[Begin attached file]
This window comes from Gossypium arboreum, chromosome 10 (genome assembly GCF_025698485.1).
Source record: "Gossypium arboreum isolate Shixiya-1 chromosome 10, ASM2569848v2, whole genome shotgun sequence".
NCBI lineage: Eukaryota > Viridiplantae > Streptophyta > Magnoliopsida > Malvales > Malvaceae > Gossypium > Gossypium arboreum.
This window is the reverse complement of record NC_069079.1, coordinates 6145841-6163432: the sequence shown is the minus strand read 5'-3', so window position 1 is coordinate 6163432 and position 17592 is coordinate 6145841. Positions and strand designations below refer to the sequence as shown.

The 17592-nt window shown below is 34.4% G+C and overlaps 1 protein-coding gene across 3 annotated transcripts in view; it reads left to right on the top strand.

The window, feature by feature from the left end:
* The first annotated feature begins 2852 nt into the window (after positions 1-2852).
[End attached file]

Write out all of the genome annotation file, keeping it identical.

This window comes from Gossypium arboreum, chromosome 10 (genome assembly GCF_025698485.1).
Source record: "Gossypium arboreum isolate Shixiya-1 chromosome 10, ASM2569848v2, whole genome shotgun sequence".
NCBI lineage: Eukaryota > Viridiplantae > Streptophyta > Magnoliopsida > Malvales > Malvaceae > Gossypium > Gossypium arboreum.
This window is the reverse complement of record NC_069079.1, coordinates 6145841-6163432: the sequence shown is the minus strand read 5'-3', so window position 1 is coordinate 6163432 and position 17592 is coordinate 6145841. Positions and strand designations below refer to the sequence as shown.

The 17592-nt window shown below is 34.4% G+C and overlaps 1 protein-coding gene across 3 annotated transcripts in view; it reads left to right on the top strand.

The window, feature by feature from the left end:
* The first annotated feature begins 2852 nt into the window (after positions 1-2852).